I think I need to become familiar with the attributes of...

  1. Filmaker Pro Advanced.
  2. Filemaker Server.

Thanks, Karlos.

To comments point...or if you are not familiar with FileMaker server

Thanks Kris.

Where is the best place to 'familiarise' myself with the attributes of Filemaker Server, Thanks.

Karlos.

I am afraid you are misunderstanding some of the basic concepts here. FileMaker Server is an application you run on your own network. Filemaker (the company) does not provide a server for you (although there are hosting companies that will).

As an alternative to FileMaker Server, you have the option of hosting the files by one of the computers connected to the network. This computer would have to have a copy of the FileMakerPro application installed, and it could serve the files to up to 5 users. See more details here: http://www.filemaker.com/help/14/fmp/en/html/sharing_data.17.1.html#1029496

 

Ah, missed the top reply, that is very helpful "comment" I'll read the link.

Regards, Karlos.

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Thanks for taking the time to reply Steve.

Are you saying that all workstations must upgrade from Filemaker Pro 13 to Filemaker Server? Or is Filemaker Server something that needs to be installed on the server itself while the workstations themselves run FMP 13?

FMS only goes on the server machine.  All other workstations use FMP or FMPA

 

 

Otherwise, can we upgrade one account to "Filemaker Pro Advanced" and make a standalone database to run on the in-house server with or without "Filemaker Server"?

 

No.  "standalone databases" or "runtimes" can not be networked.  They are truly standalone.

 

One guy from the tech-company said that if we want to run it on the in-house server, we need to upgrade to "Filemaker Server"... if that is the case would we then have to upgrade all of our current Filemaker 13 programs to version 14... to access the databases? Personally I'm not sure he is right.

 

You can use FileMaker Server 14, and leave the clients at FileMaker 13...

To comments point...or if you are not familiar with FileMaker server

I am going to echo Chris' and Comment's concern here.  You absolutely need to vet whether that company understands all the best practices around a stable FileMaker server deployment.  And realistically you need to understand them too otherwise how can you verify that they are doing their job and that your files are in good health?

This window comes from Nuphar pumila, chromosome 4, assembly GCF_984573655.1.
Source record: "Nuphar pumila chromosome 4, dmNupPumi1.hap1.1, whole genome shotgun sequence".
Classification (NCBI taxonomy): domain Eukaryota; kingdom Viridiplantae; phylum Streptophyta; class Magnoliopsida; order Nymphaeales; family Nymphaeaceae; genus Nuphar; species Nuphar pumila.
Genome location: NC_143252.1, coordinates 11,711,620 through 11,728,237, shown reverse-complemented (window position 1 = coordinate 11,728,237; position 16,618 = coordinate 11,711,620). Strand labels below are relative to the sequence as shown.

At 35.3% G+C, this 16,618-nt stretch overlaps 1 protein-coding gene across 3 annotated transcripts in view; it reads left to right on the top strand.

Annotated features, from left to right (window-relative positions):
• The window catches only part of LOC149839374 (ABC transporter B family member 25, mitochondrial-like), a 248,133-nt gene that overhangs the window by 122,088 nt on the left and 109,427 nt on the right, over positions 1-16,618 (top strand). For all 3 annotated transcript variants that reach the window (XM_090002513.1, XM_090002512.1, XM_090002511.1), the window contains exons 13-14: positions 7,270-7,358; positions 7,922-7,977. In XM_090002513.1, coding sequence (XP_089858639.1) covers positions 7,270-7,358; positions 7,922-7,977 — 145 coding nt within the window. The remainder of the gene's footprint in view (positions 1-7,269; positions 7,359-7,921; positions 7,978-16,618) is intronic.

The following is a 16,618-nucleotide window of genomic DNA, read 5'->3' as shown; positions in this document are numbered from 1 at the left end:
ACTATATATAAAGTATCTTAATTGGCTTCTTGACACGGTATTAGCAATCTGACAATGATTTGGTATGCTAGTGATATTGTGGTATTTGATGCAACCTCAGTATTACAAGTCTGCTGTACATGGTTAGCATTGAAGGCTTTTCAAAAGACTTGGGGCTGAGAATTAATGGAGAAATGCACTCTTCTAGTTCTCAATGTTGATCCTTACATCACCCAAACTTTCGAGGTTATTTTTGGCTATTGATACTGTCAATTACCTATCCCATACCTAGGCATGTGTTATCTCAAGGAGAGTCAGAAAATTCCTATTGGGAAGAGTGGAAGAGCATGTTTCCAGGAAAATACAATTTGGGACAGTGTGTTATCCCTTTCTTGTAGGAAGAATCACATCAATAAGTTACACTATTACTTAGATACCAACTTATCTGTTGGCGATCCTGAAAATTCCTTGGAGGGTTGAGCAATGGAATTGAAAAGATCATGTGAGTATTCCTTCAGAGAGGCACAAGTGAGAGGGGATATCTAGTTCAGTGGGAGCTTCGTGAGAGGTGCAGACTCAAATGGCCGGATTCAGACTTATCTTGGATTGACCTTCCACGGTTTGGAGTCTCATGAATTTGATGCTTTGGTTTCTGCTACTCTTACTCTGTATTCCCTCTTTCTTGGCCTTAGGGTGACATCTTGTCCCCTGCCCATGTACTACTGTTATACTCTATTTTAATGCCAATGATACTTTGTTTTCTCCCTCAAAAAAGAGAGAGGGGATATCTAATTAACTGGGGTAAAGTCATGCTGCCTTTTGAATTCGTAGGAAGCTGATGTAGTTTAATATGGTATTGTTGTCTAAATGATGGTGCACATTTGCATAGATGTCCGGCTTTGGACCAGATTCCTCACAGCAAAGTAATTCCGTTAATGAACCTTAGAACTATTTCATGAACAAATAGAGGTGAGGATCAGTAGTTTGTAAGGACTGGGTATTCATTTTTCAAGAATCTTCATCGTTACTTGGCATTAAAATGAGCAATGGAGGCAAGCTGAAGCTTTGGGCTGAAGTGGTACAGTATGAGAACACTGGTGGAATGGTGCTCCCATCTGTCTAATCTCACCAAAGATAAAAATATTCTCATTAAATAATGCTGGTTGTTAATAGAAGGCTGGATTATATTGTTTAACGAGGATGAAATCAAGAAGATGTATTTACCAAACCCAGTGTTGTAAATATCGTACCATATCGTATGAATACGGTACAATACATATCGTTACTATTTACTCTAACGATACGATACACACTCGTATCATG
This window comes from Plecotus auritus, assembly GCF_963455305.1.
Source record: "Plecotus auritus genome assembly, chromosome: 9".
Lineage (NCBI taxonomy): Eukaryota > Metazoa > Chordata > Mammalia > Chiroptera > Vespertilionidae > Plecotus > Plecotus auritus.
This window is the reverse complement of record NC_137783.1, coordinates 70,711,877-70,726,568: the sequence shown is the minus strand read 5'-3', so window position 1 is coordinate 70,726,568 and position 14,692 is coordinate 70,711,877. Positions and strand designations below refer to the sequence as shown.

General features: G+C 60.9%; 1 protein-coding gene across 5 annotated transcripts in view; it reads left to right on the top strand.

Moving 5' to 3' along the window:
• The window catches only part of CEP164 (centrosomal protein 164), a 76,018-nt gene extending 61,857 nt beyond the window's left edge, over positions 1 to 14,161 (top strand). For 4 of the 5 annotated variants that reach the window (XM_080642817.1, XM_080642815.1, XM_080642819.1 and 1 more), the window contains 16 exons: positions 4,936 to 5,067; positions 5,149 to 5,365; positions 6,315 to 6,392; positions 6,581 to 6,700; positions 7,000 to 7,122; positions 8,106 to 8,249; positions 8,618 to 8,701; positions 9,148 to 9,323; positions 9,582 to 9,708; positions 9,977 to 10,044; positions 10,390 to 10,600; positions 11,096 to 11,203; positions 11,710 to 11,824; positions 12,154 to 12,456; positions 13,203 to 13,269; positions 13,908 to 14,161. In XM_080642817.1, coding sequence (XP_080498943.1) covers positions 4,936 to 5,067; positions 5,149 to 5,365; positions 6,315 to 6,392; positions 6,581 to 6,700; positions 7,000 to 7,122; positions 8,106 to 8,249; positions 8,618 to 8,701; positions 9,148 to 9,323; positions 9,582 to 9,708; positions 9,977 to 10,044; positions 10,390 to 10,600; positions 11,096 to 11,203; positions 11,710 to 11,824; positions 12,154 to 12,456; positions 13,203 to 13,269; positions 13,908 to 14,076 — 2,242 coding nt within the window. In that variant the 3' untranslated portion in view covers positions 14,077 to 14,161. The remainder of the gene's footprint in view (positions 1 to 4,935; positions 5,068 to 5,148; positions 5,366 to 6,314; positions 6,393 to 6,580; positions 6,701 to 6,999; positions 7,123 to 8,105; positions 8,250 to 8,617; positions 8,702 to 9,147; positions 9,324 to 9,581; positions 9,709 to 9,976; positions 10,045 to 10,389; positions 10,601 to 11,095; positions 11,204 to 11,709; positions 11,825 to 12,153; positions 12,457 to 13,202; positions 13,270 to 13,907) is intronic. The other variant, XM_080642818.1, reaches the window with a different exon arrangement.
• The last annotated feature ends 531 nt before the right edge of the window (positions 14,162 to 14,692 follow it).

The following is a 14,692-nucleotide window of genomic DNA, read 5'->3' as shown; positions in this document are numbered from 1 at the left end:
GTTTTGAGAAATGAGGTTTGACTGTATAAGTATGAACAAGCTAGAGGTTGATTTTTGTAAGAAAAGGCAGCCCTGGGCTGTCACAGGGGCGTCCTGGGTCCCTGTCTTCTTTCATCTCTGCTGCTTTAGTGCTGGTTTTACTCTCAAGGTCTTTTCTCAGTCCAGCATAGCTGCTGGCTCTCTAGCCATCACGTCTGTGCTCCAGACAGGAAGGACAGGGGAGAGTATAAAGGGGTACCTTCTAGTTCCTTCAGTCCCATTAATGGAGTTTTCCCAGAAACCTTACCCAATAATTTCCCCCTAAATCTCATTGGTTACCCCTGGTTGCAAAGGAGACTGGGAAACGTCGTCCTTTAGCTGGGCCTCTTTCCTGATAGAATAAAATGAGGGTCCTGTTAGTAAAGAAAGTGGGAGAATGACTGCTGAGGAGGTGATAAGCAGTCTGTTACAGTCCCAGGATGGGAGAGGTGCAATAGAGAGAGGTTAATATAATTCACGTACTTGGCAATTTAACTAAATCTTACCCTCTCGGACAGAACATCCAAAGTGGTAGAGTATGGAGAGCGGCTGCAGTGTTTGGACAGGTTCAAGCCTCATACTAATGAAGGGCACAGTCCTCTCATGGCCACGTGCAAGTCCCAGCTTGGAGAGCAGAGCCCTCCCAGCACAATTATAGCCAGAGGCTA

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The reason we are trying to avoid that option, and get it on the 'in-house server' is because a tech company is monitoring, backing-up, restoring and managing that server externally saving us the worry. In other words we want to dump all that responsibility on them.

One guy from the tech-company said that if we want to run it on the in-house server, we need to upgrade to "Filemaker Server"... if that is the case would we then have to upgrade all of our current Filemaker 13 programs to version 14... to access the databases? Personally I'm not sure he is right.

 

You can't dump responsibility onto an external party. It's always your responsibility to ensure they do their job. You have to know what they're expected to do and ensure they actually do it.

If you're deploying a new environment, I'd investigate a Qnap NAS. They can provide all the storage you need, perform backups into the cloud, and run a virtualized FM server. I haven't worked with Qnap's, but have with Synology NAS's (they don't support virtualization though). If at all possible, and depending on the amount of data you need to store/backup, get a second NAS to do inhouse backups as well. DO NOT use the same brand/make disk in a second NAS, use a different vendor. If your budget is limited, at least ensure you purchase kit that can be expanded easily in the future. Ie, if you purchase a NAS, get one with more bays than you need now. The chassis is generally not that expensive.

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You can't dump responsibility onto an external party. It's always your responsibility to ensure they do their job.

Well stated.  The only thing you can dump onto the external party is the execution of the tasks.  But you have to tell them what the tasks are and be able check that execution against your requirements and against the established best practices.

Ultimately those are your files and your data, not theirs.  It doesn't run their business, it runs yours.